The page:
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Tathāgata (Devanagari: तथागत) in Pali and Sanskrit (Chin., Jpn.: 如来; Kor.:여래; Vietnamese: Như Lai; Tibetan དེ་བཞིན་གཤེགས་པ) is the name the historical Buddha used when referring to himself while he was alive. Literally, it means both one who has thus gone (Tathā-gata) and one who has thus come (Tathā-āgata). Hence, the Tathagatas are beyond all coming and going. It is asserted by some that the name really means one who has found the truth. [1]

The Buddha of the scriptures is always reported as referring to himself by "the Tathagata" instead of using pronouns (me, I, myself). This serves to emphasize by implication that the words are uttered by one who has transcended the human condition, and is beyond the otherwise endless cycle of rebirth, beyond all death and dying, beyond all suffering.

The word is also used as a synonym for arahant.[2]:227 It refers to someone who has attained the highest goal of the religious life: "a tathāgata, a superman (uttama-puriso)".[2]:228 In Buddhist thought, such an individual is no longer human.[3]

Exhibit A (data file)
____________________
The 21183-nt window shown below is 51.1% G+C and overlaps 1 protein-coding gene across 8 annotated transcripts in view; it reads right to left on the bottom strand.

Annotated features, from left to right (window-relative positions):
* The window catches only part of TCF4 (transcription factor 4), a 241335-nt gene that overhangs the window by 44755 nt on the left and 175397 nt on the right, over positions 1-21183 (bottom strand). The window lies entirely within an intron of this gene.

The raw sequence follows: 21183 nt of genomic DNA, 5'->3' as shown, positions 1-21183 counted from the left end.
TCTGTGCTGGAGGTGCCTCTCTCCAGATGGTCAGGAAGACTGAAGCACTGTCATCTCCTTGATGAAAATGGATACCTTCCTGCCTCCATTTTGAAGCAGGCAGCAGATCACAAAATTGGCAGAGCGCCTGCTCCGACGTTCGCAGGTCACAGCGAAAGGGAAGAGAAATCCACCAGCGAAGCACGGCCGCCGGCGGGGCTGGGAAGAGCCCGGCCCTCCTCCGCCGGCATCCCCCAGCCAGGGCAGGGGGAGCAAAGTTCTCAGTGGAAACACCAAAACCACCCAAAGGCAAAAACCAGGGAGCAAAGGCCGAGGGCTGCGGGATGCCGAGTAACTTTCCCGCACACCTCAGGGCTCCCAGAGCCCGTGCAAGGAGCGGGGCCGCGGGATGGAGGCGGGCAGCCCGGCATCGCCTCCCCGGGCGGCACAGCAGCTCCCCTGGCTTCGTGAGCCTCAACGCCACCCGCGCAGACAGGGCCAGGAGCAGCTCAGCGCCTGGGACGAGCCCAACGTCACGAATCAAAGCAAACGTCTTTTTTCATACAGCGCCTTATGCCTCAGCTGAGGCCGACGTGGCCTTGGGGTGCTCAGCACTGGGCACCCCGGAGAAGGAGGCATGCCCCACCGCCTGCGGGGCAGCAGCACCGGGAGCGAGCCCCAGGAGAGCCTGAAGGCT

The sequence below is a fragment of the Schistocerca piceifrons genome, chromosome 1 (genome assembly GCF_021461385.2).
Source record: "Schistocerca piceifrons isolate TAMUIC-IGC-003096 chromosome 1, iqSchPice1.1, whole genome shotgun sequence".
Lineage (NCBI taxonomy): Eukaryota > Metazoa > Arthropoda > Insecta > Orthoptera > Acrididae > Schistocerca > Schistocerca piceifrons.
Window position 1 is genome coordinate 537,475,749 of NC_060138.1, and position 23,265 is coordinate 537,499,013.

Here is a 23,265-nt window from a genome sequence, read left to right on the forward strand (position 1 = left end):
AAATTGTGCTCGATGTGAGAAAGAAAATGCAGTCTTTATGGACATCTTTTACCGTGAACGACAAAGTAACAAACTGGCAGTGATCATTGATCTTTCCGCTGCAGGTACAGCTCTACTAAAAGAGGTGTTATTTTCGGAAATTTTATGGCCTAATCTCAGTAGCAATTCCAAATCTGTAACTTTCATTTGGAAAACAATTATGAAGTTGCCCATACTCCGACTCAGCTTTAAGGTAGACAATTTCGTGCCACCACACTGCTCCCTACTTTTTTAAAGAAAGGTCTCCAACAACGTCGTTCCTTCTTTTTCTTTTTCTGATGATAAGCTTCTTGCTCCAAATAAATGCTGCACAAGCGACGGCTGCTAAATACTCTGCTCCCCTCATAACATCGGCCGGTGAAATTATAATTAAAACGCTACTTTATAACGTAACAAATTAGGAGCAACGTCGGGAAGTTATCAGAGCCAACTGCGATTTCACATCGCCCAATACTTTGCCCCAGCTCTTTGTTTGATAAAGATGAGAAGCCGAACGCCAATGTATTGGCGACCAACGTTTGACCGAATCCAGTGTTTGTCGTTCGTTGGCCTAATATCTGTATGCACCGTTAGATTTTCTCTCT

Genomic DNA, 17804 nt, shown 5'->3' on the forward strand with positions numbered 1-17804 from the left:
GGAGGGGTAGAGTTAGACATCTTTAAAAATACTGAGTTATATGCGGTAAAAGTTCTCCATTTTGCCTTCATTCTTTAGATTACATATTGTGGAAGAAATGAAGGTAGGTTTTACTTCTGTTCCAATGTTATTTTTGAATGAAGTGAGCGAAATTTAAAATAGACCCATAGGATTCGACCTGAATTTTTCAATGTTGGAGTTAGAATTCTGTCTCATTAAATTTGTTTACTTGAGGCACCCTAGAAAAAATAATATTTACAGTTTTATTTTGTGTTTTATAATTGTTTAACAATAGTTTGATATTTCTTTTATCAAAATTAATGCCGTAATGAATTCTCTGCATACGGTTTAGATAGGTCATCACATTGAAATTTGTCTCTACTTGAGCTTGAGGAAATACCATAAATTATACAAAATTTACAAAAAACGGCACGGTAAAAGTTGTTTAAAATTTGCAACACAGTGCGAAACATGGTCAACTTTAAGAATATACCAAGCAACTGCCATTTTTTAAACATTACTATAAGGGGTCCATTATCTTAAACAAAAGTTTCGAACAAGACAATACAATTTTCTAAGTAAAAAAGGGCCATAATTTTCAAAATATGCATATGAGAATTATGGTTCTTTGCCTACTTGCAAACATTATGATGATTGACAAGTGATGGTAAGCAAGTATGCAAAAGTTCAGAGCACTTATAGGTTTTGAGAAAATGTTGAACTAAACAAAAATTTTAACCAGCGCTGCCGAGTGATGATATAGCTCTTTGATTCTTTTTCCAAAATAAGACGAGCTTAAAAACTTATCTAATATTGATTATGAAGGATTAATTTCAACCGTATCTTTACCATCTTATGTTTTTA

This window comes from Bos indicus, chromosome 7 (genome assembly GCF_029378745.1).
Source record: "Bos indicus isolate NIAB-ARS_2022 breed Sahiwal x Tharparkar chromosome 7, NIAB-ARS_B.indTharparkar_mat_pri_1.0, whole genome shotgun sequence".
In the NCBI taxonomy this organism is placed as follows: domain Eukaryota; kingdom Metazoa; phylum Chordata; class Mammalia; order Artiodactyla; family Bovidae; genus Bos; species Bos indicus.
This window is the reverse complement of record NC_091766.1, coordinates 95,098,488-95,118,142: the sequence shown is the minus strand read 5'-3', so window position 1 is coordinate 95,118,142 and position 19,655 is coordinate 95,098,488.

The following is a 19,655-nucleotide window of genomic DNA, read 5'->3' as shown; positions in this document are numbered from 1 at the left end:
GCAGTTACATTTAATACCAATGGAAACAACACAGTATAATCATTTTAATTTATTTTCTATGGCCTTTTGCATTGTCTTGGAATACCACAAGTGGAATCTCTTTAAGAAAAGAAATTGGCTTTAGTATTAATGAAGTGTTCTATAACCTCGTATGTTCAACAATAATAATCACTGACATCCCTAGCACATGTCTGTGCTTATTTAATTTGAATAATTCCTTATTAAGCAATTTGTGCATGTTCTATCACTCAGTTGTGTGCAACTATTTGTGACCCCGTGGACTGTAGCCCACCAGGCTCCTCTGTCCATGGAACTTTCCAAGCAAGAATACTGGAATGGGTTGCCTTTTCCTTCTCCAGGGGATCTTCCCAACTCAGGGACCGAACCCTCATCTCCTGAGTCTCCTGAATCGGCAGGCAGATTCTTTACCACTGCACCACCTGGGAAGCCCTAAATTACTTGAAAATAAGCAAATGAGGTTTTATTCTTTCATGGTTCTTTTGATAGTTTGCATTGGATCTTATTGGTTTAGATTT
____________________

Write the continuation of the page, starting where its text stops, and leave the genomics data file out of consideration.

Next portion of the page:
Etymology & interpretation


Beyond the ceaseless coming and going of all phenomena: the Tathagata

Sanskrit grammar offers two possibilities for breaking up the compound: either tathā and āgata or tathā and gata.[4]:381-382 Tathā means thus in Sanskrit and Pali, and Buddhist thought takes this to refer to what is called reality as-it-is (yathā-bhūta). This reality is also referred to as thusness or suchness (tathatā) indicating simply that it (reality) is what it is.

A Buddha or Arhat is defined as someone who 'knows and sees reality as-it-is' (yathā bhūta ñāna dassana). Gata 'gone' is the past passive participle of the verbal root gam 'go, travel'. Āgata 'come' is the past passive participle of the verb meaning 'come, arrive'.

Thus in this interpretation Tathāgata means literally either, “The one who has gone to suchness” or, "The one who has arrived at suchness".